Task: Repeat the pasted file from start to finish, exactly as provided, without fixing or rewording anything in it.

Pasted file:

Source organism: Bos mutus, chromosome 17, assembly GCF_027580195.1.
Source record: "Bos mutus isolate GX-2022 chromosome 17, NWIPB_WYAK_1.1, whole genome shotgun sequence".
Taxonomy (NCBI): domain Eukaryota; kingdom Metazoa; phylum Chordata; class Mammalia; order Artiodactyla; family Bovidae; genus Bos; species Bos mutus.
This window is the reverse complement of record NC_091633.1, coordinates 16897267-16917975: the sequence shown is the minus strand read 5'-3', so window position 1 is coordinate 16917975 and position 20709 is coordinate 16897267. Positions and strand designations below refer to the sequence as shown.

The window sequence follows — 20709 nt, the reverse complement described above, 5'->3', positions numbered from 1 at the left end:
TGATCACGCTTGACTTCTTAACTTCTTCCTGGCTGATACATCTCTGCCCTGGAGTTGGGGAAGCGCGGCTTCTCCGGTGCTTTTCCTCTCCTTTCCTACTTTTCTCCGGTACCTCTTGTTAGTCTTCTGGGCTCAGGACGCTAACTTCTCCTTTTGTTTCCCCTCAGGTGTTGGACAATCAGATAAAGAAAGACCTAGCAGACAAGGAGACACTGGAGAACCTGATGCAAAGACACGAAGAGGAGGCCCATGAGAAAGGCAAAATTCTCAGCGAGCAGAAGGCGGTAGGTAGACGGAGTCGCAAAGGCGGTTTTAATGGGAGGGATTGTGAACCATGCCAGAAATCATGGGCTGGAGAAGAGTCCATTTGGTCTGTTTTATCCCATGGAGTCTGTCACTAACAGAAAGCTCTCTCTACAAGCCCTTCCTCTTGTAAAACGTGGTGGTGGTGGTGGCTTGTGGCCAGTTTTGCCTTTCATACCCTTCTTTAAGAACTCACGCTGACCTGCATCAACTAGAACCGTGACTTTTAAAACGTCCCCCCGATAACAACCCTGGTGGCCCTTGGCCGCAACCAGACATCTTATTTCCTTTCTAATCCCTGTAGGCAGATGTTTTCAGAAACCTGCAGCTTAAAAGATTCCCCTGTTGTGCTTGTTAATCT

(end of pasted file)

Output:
Source organism: Bos mutus, chromosome 17, assembly GCF_027580195.1.
Source record: "Bos mutus isolate GX-2022 chromosome 17, NWIPB_WYAK_1.1, whole genome shotgun sequence".
Taxonomy (NCBI): domain Eukaryota; kingdom Metazoa; phylum Chordata; class Mammalia; order Artiodactyla; family Bovidae; genus Bos; species Bos mutus.
This window is the reverse complement of record NC_091633.1, coordinates 16897267-16917975: the sequence shown is the minus strand read 5'-3', so window position 1 is coordinate 16917975 and position 20709 is coordinate 16897267. Positions and strand designations below refer to the sequence as shown.

The window sequence follows — 20709 nt, the reverse complement described above, 5'->3', positions numbered from 1 at the left end:
TGATCACGCTTGACTTCTTAACTTCTTCCTGGCTGATACATCTCTGCCCTGGAGTTGGGGAAGCGCGGCTTCTCCGGTGCTTTTCCTCTCCTTTCCTACTTTTCTCCGGTACCTCTTGTTAGTCTTCTGGGCTCAGGACGCTAACTTCTCCTTTTGTTTCCCCTCAGGTGTTGGACAATCAGATAAAGAAAGACCTAGCAGACAAGGAGACACTGGAGAACCTGATGCAAAGACACGAAGAGGAGGCCCATGAGAAAGGCAAAATTCTCAGCGAGCAGAAGGCGGTAGGTAGACGGAGTCGCAAAGGCGGTTTTAATGGGAGGGATTGTGAACCATGCCAGAAATCATGGGCTGGAGAAGAGTCCATTTGGTCTGTTTTATCCCATGGAGTCTGTCACTAACAGAAAGCTCTCTCTACAAGCCCTTCCTCTTGTAAAACGTGGTGGTGGTGGTGGCTTGTGGCCAGTTTTGCCTTTCATACCCTTCTTTAAGAACTCACGCTGACCTGCATCAACTAGAACCGTGACTTTTAAAACGTCCCCCCGATAACAACCCTGGTGGCCCTTGGCCGCAACCAGACATCTTATTTCCTTTCTAATCCCTGTAGGCAGATGTTTTCAGAAACCTGCAGCTTAAAAGATTCCCCTGTTGTGCTTGTTAATCT